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What does Rossetti's poetry convey about the position of women in Victorian Society?

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Sarah Evans 11Jda What does Rossetti's poetry convey about the position of women in Victorian Society? There's this sexist assumption that something is solemn about women who never marry. Men who don't marry seem roguish and sexually charged, in the Victorian society. Rossetti's poetry conveyed this by showing the women as disrespected, and treated as "objects" and didn't have equal rights compared to the men of Victorian society. Christina Rossetti shows this in Cousin Kate by saying, "call me an outcast thing" because of the child she bore during an affair with the lord of the manor. Where the lord of the manor had had an affair, with the narrator, who is anonymous to the reader, he then married the narrator's cousin. The woman narrating is happy she had this affair, although it had made her an "outcast". The lord has also rejected her because she slept with him before marriage; this is shown by her "Shame, My Pride". ...read more.


The narrator in Cousin Kate was a "peasant" and becomes pregnant with the lords child, and he left the narrator to marry a more "respectable maiden". But in Maude Clare Thomas had to marry Nell, because she was pregnant with Thomas' baby, and also the Nell is same status as Thomas. Although Nell looked like a "village maid" on her wedding day and where as Maude Clare Looked like a "Queen", Nell was still more than happy with the day, as she was getting married, and she wouldn't become an "outcast thing" as she was expecting Thomas's baby. It seems that the women in the Victorian society believed that the man loves them more then whom they are with for different reasons. In Maude Clare, Nell knows that Thomas still loves Maude Clare deep down but she says "I'll love him till he loves me best, me best of all". ...read more.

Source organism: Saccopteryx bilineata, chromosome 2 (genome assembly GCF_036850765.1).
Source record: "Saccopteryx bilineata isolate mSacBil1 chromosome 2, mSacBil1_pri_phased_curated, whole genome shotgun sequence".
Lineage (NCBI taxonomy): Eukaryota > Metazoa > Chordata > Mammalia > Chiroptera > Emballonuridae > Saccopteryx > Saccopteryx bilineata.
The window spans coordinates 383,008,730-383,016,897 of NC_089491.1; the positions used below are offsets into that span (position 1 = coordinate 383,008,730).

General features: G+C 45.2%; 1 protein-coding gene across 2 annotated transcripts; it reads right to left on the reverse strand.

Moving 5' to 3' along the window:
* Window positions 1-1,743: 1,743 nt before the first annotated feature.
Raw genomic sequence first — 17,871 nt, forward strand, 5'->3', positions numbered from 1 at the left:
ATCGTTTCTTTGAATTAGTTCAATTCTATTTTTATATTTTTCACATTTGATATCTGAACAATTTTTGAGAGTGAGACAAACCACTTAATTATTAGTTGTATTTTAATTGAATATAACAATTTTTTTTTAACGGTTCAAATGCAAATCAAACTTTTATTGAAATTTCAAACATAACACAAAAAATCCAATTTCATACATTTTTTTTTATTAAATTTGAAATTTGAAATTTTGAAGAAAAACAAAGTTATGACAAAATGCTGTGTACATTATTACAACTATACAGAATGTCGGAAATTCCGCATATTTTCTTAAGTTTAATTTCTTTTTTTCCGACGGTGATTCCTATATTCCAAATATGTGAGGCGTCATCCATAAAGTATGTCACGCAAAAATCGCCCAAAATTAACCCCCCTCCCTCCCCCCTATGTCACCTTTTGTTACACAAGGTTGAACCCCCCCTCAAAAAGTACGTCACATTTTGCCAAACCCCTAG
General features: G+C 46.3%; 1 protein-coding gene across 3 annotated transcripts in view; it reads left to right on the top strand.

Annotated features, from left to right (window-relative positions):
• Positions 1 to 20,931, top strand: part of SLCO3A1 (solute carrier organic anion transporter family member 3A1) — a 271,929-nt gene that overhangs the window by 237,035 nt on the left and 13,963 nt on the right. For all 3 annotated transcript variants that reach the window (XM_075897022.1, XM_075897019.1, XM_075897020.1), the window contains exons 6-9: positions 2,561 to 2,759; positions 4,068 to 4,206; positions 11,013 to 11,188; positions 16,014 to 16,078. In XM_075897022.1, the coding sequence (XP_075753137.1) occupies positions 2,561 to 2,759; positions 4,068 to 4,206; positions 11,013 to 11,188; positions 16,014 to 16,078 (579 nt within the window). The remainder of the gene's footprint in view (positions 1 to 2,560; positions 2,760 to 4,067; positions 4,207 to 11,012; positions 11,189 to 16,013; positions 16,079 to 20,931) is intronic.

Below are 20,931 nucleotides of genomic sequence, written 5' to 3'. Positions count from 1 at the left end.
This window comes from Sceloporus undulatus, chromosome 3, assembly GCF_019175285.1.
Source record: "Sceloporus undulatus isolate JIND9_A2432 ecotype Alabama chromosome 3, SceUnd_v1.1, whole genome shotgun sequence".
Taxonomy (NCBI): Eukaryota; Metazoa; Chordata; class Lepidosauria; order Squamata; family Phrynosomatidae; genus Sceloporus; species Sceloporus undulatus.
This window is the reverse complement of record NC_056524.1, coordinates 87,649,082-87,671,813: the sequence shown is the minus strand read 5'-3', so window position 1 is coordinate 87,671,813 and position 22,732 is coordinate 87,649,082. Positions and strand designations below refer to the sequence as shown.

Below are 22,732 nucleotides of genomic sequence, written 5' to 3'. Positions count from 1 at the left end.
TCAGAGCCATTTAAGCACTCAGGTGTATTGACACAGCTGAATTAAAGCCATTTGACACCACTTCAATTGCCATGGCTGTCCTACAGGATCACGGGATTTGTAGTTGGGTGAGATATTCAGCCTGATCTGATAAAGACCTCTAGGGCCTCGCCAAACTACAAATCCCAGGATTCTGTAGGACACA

This could be because those men took their purity, before marriage. The narrator in Cousin Kate can't marry because of her status as "low class" and she has had a child outside of marriage, so she would be able to marry again as she already has a child out of marriage and is a "disgrace" to the public eye. Maude Clare hasn't married but says "the lilies have faded now", since they picked the lilies, also saying that she no longer loves Thomas no more and her love has faded Thomas too, as time has gone on. So Maude Clare comes across as a strong woman in this society. But the narrator in Cousin Kate doesn't come across as a strong character like Maude Clare. The poems convey that the women in Victorian Society that they were not treated equally to the men, but the higher the class they were the stronger character they seemed to have, compared to the low classed girls such as the narrator in Cousin Kate. The men seemed to "seduce" women, ...read more.

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